At the conclusion of his seminal examination Gordon Rose made a set of predictions for the future of the working class. He accurately foresaw rather more diversity – in all its manifestations – as the class evolved towards the end of the 20th century. He predicted too that a sense of self-respect would become better developed. He rightly assumed there would be fewer live births per household and that there would be a gradual shift from blue-collar occupations to dogsbody white-collar work, with fewer careers stretching unbroken from the age at which an individual left school until the day they retired.

Perhaps more worryingly – and set against the apparent material advances – Rose predicted that there would be a rise in feelings of alienation and disaffection, especially among young working class men. He foresaw that this would impact negatively on suicide rates. (Other categories of self-harm were given far less publicity in the 1960s.)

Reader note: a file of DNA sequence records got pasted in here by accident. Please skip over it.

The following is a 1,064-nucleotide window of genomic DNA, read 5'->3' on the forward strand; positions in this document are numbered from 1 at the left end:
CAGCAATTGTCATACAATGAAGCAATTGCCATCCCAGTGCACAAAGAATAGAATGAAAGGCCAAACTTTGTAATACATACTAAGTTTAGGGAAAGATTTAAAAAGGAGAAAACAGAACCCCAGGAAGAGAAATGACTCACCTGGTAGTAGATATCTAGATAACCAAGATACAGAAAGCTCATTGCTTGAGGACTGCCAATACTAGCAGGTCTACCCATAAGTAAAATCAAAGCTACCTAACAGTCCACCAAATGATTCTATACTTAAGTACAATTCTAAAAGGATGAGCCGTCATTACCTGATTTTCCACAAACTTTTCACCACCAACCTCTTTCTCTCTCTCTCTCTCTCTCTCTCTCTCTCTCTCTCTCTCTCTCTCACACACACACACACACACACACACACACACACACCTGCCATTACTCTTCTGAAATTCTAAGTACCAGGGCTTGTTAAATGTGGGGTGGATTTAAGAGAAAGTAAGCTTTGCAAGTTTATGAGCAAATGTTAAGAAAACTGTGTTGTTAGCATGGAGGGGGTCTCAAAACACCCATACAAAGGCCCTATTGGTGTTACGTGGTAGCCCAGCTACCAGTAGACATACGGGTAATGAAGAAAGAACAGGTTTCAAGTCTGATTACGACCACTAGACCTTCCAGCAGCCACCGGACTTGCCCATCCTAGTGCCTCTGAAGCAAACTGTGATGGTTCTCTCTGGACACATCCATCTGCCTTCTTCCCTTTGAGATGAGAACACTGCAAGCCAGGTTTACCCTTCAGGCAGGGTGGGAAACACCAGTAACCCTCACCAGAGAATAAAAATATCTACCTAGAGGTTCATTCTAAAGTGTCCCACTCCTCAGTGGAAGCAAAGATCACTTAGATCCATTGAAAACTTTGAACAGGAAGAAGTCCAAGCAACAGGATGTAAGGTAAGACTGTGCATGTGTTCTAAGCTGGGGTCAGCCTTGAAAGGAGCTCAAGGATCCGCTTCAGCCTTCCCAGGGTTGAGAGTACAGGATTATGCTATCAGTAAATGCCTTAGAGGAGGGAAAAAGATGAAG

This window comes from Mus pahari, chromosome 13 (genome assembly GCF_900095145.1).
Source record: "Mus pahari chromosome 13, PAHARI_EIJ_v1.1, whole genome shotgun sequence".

In summary, we might say that the “working class” at 50 (if we take Rose as having brought it into being by his study) is a stretched class: one with many more sub-divisions and selective borrowings from other classes. Confusingly, modern, working class citizens might become self-employed and pay VAT, tow a caravan, holiday in Spain, join Facebook, and order a glass of merlot with their pizzas – yet still be subject to stratification and marginalisation. A tantalising flexibility masks the perpetuation of rigid expectations for Britain’s precariat.